The Falkland Islands Seabird Monitoring Programme has been around, in one form or another, for 24 years. Today, it is an annual event visiting a number of sites around the Falkland Islands to count penguins, albatrosses and petrels. The Programme provides estimates of trends in the numbers of breeding pairs, as well as breeding success, and is critical in understanding what is happening to a number of the globally significant seabird populations supported by the Islands.
Soil is the most basic of all natural resources, providing nutrients for plants and soil fauna, soaking up rainwater and acting as a long-term store of atmospheric carbon. Peat is the dominant soil type across the Falkland Islands and is globally the densest store of soil carbon. However, peat is also vulnerable to soil erosion and has become a serious problem on the Falklands. Loss of vegetation exposes the peat to erosive winds and, over many years, many areas have completely lost the peaty topsoil revealing deeper clay soil horizons. Natural plant recolonization is slow on eroded soil due to strong winds, semi-arid climatic conditions and the harsh soil substrate. This in turn can have a negative impact on the soil seed bank and growth and the establishment of any emerging plants. Furthermore, there are currently no native seeds commercially available for restoration; only non-native pastoral species are available to landowners and farmers. As part of a 2-year Darwin funded project, we are aiming to enhance the capacity for habitat restoration in the Falklands by using native seeds. This work is a collaborative effort with Millennium Seed Bank Partnership, Royal Botanic Gardens Kew and the Natural History Museum in the UK. You can follow the progress of our Habitat Restoration Officer’s activities on this webpage and learn more about Falkland Islands peatlands, native seeds and restoration.
With the help of the WWF, Falklands Conservation is working toward identifying the critical foraging habitats of Falkland Islands key marine predators. We hope that uncovering these foraging 'hot spots' will ultimately lead to enhanced protection for the amazing marine biodiversity that the Falkland Islands hold.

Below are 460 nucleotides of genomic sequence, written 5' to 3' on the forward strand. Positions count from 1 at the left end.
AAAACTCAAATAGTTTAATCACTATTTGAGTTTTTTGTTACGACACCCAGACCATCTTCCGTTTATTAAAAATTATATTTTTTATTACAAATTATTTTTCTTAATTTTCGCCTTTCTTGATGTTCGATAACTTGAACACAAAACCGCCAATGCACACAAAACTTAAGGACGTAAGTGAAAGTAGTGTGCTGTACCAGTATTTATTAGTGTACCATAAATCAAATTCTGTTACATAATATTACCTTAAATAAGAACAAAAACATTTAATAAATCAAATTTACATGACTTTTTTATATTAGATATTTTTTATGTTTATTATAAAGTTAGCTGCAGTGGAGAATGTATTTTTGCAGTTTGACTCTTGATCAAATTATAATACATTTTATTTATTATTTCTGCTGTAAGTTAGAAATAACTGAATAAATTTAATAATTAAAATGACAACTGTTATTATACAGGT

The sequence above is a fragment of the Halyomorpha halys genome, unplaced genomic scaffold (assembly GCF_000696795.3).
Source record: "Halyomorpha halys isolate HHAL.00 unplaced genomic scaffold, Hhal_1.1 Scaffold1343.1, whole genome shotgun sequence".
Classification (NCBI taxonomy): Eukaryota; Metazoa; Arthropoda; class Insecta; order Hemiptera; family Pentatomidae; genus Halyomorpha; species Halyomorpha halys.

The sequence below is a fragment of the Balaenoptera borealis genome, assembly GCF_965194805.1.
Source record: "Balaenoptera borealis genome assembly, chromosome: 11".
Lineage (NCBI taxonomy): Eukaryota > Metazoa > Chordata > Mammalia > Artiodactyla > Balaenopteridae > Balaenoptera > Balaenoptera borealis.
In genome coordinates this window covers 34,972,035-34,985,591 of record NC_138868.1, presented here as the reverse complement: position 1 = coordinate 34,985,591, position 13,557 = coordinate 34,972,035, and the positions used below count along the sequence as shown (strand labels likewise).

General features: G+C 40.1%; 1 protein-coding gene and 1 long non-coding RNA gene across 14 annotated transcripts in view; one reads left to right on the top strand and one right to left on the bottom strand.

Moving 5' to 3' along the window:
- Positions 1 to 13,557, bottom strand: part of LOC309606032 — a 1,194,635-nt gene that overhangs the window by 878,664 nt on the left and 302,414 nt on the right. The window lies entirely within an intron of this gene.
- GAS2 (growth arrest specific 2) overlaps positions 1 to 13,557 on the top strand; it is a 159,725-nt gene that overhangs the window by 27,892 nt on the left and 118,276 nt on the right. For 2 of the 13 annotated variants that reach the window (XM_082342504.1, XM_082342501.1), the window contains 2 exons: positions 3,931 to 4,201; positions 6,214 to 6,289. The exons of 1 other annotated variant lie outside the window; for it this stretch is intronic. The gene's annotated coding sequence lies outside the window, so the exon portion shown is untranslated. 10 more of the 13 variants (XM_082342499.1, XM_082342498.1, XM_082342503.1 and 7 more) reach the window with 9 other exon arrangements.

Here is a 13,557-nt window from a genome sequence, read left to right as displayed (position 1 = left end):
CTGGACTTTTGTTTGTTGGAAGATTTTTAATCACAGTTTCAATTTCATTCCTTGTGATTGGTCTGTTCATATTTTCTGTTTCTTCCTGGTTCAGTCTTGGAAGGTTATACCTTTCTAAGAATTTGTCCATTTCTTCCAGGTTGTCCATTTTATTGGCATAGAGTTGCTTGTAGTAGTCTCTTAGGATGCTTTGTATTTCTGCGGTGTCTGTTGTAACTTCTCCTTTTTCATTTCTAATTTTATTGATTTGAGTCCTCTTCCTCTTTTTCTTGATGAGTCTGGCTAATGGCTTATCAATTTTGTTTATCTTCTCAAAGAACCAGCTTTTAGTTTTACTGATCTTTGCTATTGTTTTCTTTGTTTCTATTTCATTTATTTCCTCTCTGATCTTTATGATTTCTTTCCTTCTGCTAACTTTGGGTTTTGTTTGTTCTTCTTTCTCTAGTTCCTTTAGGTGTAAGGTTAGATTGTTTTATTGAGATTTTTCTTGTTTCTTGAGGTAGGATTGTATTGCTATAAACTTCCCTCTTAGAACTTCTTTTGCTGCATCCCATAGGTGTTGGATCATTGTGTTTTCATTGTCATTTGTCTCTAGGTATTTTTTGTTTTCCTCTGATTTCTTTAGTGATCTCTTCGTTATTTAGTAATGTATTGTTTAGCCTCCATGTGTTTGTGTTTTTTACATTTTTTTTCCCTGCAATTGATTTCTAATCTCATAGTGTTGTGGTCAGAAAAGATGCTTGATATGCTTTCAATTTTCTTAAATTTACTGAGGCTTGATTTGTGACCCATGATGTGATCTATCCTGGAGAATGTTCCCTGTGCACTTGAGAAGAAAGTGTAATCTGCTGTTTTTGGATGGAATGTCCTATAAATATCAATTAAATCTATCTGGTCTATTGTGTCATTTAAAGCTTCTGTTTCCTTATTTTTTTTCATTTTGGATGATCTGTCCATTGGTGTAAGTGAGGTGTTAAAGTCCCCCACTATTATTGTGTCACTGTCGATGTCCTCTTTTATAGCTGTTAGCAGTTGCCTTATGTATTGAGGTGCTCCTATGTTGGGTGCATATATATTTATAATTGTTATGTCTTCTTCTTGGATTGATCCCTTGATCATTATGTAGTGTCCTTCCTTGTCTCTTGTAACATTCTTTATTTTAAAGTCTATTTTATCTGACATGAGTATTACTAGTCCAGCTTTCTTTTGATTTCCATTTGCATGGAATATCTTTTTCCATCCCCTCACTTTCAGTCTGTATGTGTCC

One key predator that is helping us to uncover foraging hot spots, is the king penguin (Aptenodytes patagonicus).
One of the best loved penguin species in the Falklands – the charismatic southern rockhopper penguin is our logo at Falklands Conservation and our flagship species. You can follow the dedicated research undertaken by Falklands Conservation to learn more about this special penguin.
We respond to small-scale wildlife rescues where we can, often this involves wildlife around the capital - Stanley, where most of the human population is found. We have a small oiled seabird rehabilitation facility in Stanley that deals with low numbers of rescued oiled seabirds, particulalrly penguins. We do not have facilities to deal with all cases of rescued wildlife - please call our offices if you have any concerns regarding wildlife.
Our philosophy with wildlife is to let nature take its course and not to disturb. However when man-made threats (such as oil pollution or marine debris) impact on wildlife we try to reduce the impacts to the best of our ability.
There are no facilities to deal with seals at the Falklands. Often young seals can get separated from their mums or weaned individuals that are just learning to be self-reliant are found on beaches near to Stanley. The best approach is to not disturb the animal. Please consider whether the animal looks like it really does need any intervention before calling our offices - we often are not able to respond as we don't have facilities or expertise to look after young seals. In some cases nature has to take charge.